A delegation method that actually works

When I reflect on my leadership style, many things come to mind. While I try to coach and delegate, I tend to be more on the directive side. I try to lead by example, walk the talk etc., and often go further than the extra mile. I tend to be very practical and I prefer to stay at the higher level rather than get bogged down in the detail.

All of that being said, I’ve been challenged recently to look at how I delegate and how I empower the people around me. As a trained facilitator, I know that on many occasions, I will simply step into the facilitator role when I want to coach. I’ll ask questions and be supportive, rather than telling people what to do. It comes very naturally to me having spent many years facilitating workshops. But when asked what methodology have I found to be the most effective, I had to stop and think.

Over the years, I’ve learned quite a few tools for coaching and empowering teams. Some are obviously more complicated than others; some are only effective under certain conditions. Is there even one tool that I would say was the best, the most useful, the easiest? Not an easy question to answer.

After much contemplation, I whittled my potential answers down to a shortlist of three. How did I do it? I asked myself the following questions…

  • Which tool(s) were easy to learn and implement?
  • Which tool(s) could be adapted to the different leadership styles?
  • Which tool(s) worked regardless of the person being coached?
  • Which tool(s) had the best results?
  • Which tool(s) were I most comfortable with?

Once I’d done that, how to choose from the top 3? Well, when in doubt, keep it simple. Therefore, I give to you, The GROW model by Sir John Whitmore. If you already know the method, you’ll note I’ve added to it in the picture below. It’s how I connected to it, so it’s how I deliver it… You can also find more information from the founders here: https://www.performanceconsultants.com/grow-model

When I think about the various people I’ve mentored over the years, I’ve noticed one very important thing. The best workers tend to love to solve problems – and they hate being micromanaged. If I gave someone a task, they would do the task and no more. If I gave them a problem, they would solve it. I think that’s why I like the GROW model. It lends itself to problem solving.

Of course, when you’re in execution mode, you naturally think in terms of critical tasks, but good delegation requires you to think in terms of outcomes. What is the GOAL? Please note, when empowering teams, your goal might not be the one your team would choose. So you have to be willing to debate the problem and what it would look like when fixed. As an example, let’s imagine that a customer needs a delivery expedited. Some would say the goal would be to expedite the delivery as much as possible. You could argue though, that the goal would be to manufacture and deliver the product to the customer without additional costs being incurred. You could also argue that as long as the customer gets what they need before the crunch date, then that is the goal. The difference between them is perspective. Exploring the different perspectives and establishing the expected goal is crucial to ensuring that everyone gets what they need and that the end result is what you are expecting.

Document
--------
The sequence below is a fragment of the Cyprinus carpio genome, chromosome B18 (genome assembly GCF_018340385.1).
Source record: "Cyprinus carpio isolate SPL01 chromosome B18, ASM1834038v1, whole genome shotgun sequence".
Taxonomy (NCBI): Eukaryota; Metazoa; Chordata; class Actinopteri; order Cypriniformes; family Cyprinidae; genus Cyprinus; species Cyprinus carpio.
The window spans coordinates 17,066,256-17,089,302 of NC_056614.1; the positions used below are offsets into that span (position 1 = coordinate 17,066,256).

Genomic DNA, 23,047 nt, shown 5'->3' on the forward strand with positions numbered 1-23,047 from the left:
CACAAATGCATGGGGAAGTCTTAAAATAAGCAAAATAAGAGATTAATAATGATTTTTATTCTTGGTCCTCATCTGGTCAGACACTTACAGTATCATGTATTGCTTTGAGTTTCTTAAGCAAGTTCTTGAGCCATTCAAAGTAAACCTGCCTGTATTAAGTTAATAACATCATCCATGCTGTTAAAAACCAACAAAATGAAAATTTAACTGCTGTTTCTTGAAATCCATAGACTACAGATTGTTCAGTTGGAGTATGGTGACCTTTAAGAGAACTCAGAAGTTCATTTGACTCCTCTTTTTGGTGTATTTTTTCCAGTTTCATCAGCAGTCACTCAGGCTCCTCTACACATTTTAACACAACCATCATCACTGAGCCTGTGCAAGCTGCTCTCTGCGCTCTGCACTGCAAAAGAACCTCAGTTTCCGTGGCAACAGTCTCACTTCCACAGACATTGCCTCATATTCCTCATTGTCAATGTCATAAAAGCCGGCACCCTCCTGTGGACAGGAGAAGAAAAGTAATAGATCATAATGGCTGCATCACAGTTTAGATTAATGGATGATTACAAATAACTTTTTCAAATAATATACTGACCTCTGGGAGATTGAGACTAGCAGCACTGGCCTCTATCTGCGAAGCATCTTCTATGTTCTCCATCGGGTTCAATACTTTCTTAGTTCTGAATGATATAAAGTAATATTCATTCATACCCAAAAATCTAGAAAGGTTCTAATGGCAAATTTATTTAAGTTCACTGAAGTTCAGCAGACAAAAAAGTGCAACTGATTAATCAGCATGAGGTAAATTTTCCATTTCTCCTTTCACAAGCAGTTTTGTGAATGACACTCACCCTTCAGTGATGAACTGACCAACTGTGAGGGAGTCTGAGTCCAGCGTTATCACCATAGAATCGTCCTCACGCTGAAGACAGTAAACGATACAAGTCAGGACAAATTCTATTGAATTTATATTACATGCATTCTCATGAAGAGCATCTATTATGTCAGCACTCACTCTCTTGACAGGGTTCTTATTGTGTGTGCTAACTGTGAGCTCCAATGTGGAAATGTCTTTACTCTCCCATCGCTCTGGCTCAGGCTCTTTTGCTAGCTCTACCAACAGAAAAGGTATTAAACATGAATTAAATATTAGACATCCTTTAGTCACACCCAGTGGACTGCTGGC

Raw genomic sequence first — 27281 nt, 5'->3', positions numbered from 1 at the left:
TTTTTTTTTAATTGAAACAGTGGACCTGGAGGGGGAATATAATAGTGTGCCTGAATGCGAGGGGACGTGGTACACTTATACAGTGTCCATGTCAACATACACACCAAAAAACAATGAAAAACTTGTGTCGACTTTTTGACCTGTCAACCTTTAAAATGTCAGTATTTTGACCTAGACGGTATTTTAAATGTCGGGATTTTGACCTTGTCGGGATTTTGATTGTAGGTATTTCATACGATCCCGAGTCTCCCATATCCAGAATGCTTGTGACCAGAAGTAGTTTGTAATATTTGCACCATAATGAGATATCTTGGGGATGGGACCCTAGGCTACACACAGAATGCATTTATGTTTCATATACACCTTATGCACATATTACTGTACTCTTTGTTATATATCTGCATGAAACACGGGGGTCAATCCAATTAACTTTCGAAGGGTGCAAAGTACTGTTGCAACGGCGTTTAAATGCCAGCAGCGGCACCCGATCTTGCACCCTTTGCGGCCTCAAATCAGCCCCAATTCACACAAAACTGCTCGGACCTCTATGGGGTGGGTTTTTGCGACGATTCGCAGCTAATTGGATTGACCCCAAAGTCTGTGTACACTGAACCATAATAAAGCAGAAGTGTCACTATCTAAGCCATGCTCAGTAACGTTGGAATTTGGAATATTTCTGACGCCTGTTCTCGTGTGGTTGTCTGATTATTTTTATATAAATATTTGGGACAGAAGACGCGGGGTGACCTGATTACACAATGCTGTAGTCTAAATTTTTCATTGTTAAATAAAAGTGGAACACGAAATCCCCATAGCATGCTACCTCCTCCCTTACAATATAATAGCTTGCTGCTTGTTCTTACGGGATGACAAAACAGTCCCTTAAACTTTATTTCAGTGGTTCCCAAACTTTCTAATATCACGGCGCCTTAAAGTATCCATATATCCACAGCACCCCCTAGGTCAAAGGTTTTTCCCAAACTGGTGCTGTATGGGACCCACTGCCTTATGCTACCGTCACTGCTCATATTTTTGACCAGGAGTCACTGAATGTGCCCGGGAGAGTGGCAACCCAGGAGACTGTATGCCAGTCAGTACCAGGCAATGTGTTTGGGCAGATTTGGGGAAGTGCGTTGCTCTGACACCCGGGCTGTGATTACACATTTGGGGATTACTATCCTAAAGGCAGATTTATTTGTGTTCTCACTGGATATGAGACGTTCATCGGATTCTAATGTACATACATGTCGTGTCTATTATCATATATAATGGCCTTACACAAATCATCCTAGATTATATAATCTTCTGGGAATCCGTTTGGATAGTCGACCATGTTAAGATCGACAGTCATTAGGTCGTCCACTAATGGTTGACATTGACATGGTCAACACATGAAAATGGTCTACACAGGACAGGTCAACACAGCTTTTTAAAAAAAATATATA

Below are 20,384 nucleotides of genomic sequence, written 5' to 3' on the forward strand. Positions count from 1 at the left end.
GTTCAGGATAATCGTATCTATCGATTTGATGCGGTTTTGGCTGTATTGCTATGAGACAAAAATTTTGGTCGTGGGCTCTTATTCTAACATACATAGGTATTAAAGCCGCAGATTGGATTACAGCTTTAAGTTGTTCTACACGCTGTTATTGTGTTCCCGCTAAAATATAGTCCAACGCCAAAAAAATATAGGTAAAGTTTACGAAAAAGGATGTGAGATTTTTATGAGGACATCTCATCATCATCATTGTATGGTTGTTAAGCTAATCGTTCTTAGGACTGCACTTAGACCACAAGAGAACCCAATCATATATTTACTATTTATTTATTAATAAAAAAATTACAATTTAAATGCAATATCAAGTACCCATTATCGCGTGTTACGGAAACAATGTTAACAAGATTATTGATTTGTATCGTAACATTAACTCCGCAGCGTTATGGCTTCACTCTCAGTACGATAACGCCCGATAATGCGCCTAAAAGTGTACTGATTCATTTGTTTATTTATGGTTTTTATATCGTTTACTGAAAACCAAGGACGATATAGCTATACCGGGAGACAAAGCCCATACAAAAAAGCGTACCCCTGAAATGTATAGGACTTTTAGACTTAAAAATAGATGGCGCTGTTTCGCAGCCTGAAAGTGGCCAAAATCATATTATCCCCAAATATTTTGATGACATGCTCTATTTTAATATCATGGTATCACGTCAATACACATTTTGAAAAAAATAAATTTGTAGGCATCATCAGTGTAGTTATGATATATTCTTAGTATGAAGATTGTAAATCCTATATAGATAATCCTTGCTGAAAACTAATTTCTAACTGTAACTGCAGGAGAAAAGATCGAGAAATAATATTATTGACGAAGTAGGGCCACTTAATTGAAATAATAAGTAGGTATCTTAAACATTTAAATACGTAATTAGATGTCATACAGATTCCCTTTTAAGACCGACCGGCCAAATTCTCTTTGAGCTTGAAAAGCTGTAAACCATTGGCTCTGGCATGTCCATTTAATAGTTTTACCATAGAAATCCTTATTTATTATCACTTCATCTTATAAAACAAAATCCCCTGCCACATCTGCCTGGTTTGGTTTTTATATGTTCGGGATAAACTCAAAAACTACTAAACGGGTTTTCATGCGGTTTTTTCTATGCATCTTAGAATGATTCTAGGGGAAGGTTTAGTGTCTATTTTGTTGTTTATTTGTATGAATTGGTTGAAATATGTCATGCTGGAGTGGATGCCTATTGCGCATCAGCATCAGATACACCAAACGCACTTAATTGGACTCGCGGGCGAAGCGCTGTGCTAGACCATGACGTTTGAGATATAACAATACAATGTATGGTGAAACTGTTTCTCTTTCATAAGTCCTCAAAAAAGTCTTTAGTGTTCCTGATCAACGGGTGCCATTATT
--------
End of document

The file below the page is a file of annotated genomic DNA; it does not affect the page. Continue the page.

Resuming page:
Of course, sometimes you can’t define the goal without truly understanding the current REALITY. Depending on the person you are delegating to this can take many different forms. Some need to reflect and consider, diving in the detail of the problem before feeling comfortable discussing goals. Others might need a more social approach, debating and questioning the different aspects of the current situation together. Either way, making sure that the person you’re delegating to truly understands the issue and all of its ramifications is key!

Options, Options, OPTIONS. I’m going to be honest and say this is the part that I like. If your team member is struggling with this, then questions really do help. Remember all options are acceptable. There are no wrong ideas!

  • What else could you do?
  • What are the options?
  • What has already been tried?
  • Have you encountered something similar and how did it work out?

Finally, you need to get commitment. This is the WILL to take the problem to the finish line. You can even help them to map out the action plan, or ask them to show you the plan. Again, questions can help here.

  • What resources do you need
  • How will you know it is complete?
  • What is your first step?
  • What is the timeframe we are looking at?

So, what do you think? Sounds easy, right? Without empowered teams, you have a bunch of robots who don’t know what to do when you aren’t there. You’ll end up doing the lion’s share of the work and you will be unable to scale up or grow your business. Obviously there are other methods for delegating, and you may not agree with my favorite, but at the very lest, I hope this blog has made you stop and think on how you delegate and on how you and your teams are going to be successful.

Hope this helps!

Alesandra Blakeston

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